News From NPR

News From NPR

Senegal is full of tourist attractions: sandy beaches, historic buildings, religious sites. But when historian Donna Patterson visits, she heads to the drugstore.

Boston has had more than 72 inches of snow in the past 30 days, breaking a record set in 1978, the National Weather Service says. The city has repeatedly been among the hardest-hit by several winter storms — and it could get another 4 to 6 inches later this week.

Since the Affordable Care Act was signed into law in 2010, "repeal and replace" has been the rallying cry for Republicans who opposed it. But now that most of the law's provisions have taken effect, some health experts are pitching ways to tweak it, rather than eliminate it.

An ideologically diverse panel at the National Health Policy Conference on Monday presented different ideas to make the law work better. But the panelists agreed on one thing: The Affordable Care Act is too complicated.

Last week we told the stories of our favorite teachers. We hoped that would inspire you, and we weren't disappointed.

We've heard from hundreds of people — on social media, in comments on the blog and via email. Here are a few of our favorites:

Lets start with Facebook. Here's Felix Flauta Jr. in a comment on the NPR page:

The extremist group ISIS is exploiting an informal finance network in Spain to pay its fighters in Syria, according to intelligence officials in Spain. The system has no oversight; it's often used by immigrants to send money to their families back home.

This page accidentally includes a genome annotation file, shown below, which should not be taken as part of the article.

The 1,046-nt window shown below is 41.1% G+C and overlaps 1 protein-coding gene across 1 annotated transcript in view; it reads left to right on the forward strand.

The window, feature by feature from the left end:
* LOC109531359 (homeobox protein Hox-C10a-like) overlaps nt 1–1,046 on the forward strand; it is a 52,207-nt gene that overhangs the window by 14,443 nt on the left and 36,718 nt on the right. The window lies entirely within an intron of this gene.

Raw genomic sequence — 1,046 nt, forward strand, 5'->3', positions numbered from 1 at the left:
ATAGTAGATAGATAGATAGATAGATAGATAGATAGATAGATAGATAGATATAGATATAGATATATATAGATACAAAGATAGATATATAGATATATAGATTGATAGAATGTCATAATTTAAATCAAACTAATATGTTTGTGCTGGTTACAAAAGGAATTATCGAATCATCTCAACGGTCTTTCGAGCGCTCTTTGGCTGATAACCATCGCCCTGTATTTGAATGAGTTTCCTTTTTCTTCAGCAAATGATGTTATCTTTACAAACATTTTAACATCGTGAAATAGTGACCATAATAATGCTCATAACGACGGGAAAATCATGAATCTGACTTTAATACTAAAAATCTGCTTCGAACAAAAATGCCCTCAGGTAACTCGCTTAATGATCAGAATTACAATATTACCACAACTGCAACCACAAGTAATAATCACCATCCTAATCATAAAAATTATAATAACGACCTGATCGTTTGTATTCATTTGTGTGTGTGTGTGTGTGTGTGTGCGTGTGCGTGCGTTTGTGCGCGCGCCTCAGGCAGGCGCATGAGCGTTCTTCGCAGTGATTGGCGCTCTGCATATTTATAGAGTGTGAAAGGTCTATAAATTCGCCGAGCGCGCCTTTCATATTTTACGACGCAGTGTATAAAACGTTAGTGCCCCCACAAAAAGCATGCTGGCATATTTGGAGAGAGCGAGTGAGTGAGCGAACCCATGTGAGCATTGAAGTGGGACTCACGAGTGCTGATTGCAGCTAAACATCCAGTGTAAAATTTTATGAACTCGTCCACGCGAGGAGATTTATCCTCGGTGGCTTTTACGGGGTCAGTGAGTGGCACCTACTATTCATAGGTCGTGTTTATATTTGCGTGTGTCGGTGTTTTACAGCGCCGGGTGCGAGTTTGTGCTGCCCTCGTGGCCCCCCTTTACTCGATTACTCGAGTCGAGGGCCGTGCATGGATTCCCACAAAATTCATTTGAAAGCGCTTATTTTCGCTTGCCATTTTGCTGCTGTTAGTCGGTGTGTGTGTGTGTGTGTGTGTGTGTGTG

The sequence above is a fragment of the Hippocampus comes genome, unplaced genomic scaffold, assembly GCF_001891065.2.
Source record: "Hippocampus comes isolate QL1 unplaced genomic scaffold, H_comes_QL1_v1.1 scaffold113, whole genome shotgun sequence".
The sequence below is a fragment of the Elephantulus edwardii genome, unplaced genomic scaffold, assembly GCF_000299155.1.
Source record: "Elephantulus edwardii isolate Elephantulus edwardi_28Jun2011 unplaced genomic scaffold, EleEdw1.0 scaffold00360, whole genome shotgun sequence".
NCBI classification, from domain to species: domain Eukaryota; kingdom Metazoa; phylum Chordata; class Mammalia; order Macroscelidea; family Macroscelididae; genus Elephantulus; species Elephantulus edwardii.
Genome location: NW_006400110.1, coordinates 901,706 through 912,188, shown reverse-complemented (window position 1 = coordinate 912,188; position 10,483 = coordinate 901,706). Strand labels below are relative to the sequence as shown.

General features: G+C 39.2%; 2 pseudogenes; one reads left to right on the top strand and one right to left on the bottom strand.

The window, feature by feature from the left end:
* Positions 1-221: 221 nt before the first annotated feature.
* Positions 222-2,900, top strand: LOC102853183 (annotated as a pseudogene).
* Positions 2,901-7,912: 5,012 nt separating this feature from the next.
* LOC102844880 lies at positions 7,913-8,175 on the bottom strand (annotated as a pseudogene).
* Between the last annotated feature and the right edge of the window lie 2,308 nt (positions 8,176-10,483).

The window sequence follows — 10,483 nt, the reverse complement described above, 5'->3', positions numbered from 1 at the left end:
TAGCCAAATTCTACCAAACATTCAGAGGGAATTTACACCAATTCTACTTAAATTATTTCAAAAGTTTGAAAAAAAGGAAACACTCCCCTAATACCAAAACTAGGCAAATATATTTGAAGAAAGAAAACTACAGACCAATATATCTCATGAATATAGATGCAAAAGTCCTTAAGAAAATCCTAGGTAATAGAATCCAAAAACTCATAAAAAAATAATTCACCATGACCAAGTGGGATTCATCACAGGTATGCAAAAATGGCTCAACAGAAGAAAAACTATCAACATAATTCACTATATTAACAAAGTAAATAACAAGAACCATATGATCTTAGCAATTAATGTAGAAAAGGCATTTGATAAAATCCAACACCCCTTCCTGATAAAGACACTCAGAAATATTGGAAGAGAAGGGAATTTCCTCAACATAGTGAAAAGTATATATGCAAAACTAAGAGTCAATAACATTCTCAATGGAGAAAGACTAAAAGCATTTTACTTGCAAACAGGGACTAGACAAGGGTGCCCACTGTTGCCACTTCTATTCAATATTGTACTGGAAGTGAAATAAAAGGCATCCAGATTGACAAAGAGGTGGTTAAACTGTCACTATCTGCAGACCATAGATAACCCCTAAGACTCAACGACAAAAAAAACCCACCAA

From Madrid, Lauren Frayer reports:

"Spanish officials are investigating a network of 250 local businesses — butchers, small grocery stores, mobile phone shops — allegedly funneling money to jihadi fighters in Syria. They're accused of doing so through Spain's hawala network.

There may not be any officially declared candidates for president yet, but prominent Republicans from Jeb Bush to Rand Paul and Marco Rubio are making big speeches and jostling for consultants and donors. On the Democratic side, Hillary Clinton may not formally announce whether she is running for months. But any number of polls would indicate, without even declaring, she has a lock on the Democratic nomination.

Which got me thinking — who are the other potential Democratic candidates?

More than 600,000 homes in the U.S. have solar panels today — up dramatically from just a few years ago, according to the Solar Energy Industries Association. Leasing programs that require little or no money up-front have played a key role in that growth.

But here's a question for homeowners: Is it better to lease or buy?

More than 900,000 Texans have signed up for health insurance so far this year – about 200,000 more than last year. The deadline for signing up for a health plan on HealthCare.gov is Sunday, and some groups in south Texas are making a big push to get Latinos to enroll.

The Los Angeles City Council is currently considering whether to raise the minimum wage to $15.25 an hour by 2019. It would follow Seattle and San Francisco, two cities that approved $15 minimum wages in the past year.

When terrorists attacked a satirical magazine in Paris last month, killing eight journalists, millions took to the streets in support of free speech. They waved pencils and carried signs in solidarity with the magazine Charlie Hebdo.

But in the weeks since those attacks, scores have also been arrested for condoning terrorism and inciting racial and religious hatred. Many now wonder if the government's crackdown on hate speech is compromising free speech.

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